Bruce Bennett/Getty Images

Their other big 2012 feud was with The Black Keys' Patrick Carney after he claimed Nickelback was ruining rock music in a Rolling Stone cover story. "Rock & roll is dying because people became OK with Nickelback being the biggest band in the world," he said, going on to call their music "s--t." 

The band responded to Carney's comments on Twitter, writing, "Thanks to the drummer in the Black Keys calling us the Biggest Band in the World in Rolling Stone. Hehe."

Carney would later apologize for his remarks, but his apology might've been even more savage than his initial comments. 

"I didn't mean to single them out. It just came out," Carney told MTV News Canada. "There's much worse bands than Nickelback, maybe...I don't like bad music, but look, I've got a lot of friends and not one of them has a Nickelback record. I'm not a small minority."

It wasn't just fellow musicians and athletes the band was feuding with on social media though, as the band's Twitter feed seemed to become a stream of responses to their haters on a seemingly daily basis (and occasionally still do to this day). 

At the time, Rolling Stone covered some of their snarkier responses, including asking a follow "Did you do it yet?" after they had tweeted, "Nickelback makes me want to chop my ears off." 

Another choice response? After someone tweeted they had "an aneurysm and violently shit myself at the same time" when one of the band's songs came on the radio, Nickelback responded, "I bet it was the best day you've had in a while."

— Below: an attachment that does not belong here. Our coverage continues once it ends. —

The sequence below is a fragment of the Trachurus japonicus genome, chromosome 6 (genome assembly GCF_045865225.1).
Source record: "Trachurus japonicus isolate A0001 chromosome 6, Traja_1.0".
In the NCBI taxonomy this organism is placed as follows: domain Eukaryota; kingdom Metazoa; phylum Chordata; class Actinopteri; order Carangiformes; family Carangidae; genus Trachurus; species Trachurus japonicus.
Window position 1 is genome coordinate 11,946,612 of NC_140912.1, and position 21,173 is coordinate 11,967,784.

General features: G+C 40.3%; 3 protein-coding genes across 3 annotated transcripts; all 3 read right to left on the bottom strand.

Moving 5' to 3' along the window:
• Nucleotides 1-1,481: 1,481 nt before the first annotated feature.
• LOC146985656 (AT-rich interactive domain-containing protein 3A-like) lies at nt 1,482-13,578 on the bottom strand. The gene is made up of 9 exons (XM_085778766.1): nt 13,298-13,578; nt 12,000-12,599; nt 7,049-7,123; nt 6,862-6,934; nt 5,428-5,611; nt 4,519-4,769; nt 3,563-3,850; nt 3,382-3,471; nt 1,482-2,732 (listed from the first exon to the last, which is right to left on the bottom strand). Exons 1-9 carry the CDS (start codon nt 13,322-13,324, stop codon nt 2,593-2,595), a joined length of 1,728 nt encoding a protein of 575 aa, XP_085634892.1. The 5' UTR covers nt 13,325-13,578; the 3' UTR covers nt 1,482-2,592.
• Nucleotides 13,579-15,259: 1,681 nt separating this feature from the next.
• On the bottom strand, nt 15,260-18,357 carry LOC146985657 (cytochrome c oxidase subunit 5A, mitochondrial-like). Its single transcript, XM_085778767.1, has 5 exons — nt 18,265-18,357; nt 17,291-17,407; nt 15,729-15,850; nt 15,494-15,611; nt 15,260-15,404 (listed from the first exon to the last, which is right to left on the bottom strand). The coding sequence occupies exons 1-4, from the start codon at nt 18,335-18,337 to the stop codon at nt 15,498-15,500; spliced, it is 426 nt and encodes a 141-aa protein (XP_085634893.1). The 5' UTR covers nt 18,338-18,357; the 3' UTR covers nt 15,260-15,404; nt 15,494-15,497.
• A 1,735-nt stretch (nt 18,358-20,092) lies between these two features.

Another huge 2012 moment for the band? Chad began dating fellow Canadian superstar Avril Lavigne, the punk-pop princess of the early aughts who convinced legions of fans to wear neckties with tank tops, a match made in rock music lovers' nightmares, especially because they met while working on Avril's album, Here's To Never Growing Up.

Less than a year and one 14-carat diamond later, the two became the first Couple of Canadian Rock, getting married on July 1, Canada Day. (The pair would go on to announce they were getting divorced in 2015.)

Still, Nickelback persisted and continued to baffle their haters, with one researcher in Finland even conducting a study that combed over 14 years of research to find out why they are so hated and yet to popular.